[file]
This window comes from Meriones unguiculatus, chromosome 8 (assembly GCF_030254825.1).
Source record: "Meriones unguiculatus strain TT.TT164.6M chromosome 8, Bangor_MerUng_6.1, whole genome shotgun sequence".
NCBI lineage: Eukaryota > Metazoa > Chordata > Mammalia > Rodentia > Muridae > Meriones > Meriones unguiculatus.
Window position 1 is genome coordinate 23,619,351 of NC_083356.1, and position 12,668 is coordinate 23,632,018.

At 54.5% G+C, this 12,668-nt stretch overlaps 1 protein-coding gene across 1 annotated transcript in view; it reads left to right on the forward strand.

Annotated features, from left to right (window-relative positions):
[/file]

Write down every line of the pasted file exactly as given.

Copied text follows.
This window comes from Meriones unguiculatus, chromosome 8 (assembly GCF_030254825.1).
Source record: "Meriones unguiculatus strain TT.TT164.6M chromosome 8, Bangor_MerUng_6.1, whole genome shotgun sequence".
NCBI lineage: Eukaryota > Metazoa > Chordata > Mammalia > Rodentia > Muridae > Meriones > Meriones unguiculatus.
Window position 1 is genome coordinate 23,619,351 of NC_083356.1, and position 12,668 is coordinate 23,632,018.

At 54.5% G+C, this 12,668-nt stretch overlaps 1 protein-coding gene across 1 annotated transcript in view; it reads left to right on the forward strand.

Annotated features, from left to right (window-relative positions):